Cool White vs. Warm White for Studying

warm light vs cool light

As I mentioned already, natural light is best for your focus overall. If you need to study without a lot of natural light, you should use cool white lighting because it more closely mimics daylight. 

Cool lighting is best for focus; however, warm whites are best for relaxation. It could be a good idea to purchase color-changing LEDs so you can use cool colors when you need to concentrate and warm colors to relax after your study session. 

Colored LED Lighting

If you buy multicolored LED bulbs, you can change the color of your study room throughout the day and night. You can switch between your favorite cool tones for focus, cold white, blue, or green, and then put on some warm colors for when you need to decompress. 

Do Colored LED Lights Assist Study?

While natural light and cool white lighting have been shown to be the best LED light colors for studying. However, other colors can assist you in focus, reading, learning, and memorizing.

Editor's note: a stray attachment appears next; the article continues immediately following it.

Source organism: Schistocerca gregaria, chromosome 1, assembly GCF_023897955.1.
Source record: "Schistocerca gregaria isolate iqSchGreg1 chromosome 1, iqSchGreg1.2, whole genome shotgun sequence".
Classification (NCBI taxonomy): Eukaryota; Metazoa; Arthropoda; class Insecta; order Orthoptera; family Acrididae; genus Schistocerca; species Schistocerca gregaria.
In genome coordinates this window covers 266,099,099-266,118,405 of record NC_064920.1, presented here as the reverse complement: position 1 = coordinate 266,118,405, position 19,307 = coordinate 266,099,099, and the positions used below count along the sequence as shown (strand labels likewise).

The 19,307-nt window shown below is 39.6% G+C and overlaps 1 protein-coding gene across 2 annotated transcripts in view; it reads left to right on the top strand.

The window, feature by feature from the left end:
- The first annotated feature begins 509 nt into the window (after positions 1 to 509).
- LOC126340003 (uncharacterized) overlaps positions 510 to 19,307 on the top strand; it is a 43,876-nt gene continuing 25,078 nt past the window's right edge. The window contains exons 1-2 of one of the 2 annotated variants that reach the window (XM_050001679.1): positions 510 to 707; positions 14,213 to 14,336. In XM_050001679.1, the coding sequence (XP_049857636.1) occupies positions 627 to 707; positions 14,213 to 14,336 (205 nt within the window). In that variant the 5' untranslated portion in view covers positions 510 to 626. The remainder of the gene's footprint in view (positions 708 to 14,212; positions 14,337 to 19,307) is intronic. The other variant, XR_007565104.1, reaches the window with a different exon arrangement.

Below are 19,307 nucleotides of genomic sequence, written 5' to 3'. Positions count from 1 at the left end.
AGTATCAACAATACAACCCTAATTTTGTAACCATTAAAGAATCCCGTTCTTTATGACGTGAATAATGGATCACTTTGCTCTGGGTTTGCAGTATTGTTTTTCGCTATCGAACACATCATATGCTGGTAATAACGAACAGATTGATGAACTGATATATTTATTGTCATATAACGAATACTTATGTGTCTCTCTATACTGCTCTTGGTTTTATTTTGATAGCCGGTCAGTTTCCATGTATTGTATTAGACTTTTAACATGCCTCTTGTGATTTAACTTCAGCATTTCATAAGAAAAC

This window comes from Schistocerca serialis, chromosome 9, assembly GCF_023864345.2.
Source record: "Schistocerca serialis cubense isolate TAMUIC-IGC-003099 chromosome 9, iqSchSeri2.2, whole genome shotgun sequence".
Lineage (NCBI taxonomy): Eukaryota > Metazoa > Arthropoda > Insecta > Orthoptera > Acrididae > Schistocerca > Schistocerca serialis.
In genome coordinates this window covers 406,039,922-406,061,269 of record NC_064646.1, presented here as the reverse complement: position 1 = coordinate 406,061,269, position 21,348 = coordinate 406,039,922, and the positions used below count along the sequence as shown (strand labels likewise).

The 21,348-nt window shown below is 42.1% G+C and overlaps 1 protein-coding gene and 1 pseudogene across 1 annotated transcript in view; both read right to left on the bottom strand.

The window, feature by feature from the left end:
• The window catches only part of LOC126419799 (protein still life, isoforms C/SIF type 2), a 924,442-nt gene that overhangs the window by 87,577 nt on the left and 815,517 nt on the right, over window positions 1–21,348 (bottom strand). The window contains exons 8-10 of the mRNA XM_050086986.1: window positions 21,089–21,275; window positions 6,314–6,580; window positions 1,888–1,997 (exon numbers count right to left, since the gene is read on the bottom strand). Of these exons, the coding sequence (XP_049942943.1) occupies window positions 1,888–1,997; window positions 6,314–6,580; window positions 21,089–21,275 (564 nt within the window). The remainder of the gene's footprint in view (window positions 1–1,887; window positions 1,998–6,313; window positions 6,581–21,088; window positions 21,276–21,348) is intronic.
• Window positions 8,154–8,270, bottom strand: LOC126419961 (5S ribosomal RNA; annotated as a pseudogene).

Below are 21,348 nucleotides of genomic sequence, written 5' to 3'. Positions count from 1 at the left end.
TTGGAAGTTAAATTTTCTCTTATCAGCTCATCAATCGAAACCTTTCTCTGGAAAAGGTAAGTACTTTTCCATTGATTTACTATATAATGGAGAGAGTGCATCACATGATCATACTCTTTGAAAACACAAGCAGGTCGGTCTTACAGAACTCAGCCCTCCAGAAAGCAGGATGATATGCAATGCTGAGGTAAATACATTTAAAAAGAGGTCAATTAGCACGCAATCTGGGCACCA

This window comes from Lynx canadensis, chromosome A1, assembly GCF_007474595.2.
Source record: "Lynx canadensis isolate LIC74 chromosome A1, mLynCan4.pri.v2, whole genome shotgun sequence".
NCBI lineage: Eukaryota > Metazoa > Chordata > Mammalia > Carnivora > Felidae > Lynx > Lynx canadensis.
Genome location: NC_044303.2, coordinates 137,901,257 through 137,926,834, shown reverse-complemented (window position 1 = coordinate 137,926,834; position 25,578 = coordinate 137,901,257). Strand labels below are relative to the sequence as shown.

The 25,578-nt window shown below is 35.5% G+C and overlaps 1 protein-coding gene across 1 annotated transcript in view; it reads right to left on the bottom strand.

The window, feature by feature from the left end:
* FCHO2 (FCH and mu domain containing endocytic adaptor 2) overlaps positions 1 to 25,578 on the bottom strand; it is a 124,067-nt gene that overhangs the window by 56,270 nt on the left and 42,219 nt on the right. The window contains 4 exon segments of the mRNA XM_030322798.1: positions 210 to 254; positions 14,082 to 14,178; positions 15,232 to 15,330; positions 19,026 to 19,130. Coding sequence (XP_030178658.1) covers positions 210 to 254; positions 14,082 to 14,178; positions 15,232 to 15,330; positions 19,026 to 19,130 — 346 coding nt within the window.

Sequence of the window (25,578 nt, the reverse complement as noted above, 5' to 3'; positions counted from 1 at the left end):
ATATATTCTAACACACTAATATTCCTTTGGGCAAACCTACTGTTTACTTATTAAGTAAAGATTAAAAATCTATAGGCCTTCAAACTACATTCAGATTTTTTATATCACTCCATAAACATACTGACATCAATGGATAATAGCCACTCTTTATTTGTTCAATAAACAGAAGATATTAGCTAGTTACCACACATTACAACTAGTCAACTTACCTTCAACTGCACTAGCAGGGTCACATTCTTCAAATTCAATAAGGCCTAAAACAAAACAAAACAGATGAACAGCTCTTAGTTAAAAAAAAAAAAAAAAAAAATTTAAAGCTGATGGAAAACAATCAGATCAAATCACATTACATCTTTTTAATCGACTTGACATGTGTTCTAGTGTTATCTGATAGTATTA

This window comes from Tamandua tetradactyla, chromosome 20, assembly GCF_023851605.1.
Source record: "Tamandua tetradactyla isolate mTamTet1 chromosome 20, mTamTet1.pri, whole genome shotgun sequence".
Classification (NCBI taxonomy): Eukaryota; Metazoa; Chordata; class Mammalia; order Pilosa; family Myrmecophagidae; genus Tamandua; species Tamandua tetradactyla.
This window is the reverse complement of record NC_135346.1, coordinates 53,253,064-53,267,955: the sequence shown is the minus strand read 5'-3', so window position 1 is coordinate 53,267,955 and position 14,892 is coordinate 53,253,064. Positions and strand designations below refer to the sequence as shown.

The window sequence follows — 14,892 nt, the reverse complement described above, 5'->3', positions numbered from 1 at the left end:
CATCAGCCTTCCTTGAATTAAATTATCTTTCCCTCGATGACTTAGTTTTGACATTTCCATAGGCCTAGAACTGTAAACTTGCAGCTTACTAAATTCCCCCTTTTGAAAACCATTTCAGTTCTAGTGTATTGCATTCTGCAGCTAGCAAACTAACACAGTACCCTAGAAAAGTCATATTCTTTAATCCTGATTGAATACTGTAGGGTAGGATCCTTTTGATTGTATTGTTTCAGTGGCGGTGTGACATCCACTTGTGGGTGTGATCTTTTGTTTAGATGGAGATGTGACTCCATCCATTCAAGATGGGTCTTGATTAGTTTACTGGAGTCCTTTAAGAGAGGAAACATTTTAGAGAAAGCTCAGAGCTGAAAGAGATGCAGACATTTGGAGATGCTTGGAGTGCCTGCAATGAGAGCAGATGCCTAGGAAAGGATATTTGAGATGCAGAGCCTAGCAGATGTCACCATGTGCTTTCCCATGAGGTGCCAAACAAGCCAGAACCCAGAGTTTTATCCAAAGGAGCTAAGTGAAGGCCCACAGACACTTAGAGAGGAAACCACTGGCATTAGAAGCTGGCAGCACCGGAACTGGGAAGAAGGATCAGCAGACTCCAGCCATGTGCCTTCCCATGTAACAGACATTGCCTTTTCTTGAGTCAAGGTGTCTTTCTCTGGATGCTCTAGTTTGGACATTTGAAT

What Color LED Light Is Best for Reading?

If you’re choosing LED lights for your lamps or overhead lighting, then white or blue will be best for keeping you alert. 

However, if you’re going to be reading off a screen for a long time and plan on getting to bed soon, you may want to use amber or even reddish lighting. These colors block blue light, which can keep you more focused, but blue light will also interrupt your circadian rhythms, and using too much of it may prevent you from getting a good night’s rest. 

If you’re studying just before bed, you may want to switch to amber, warm yellow, or even red light. 

What Color Helps Memorizing?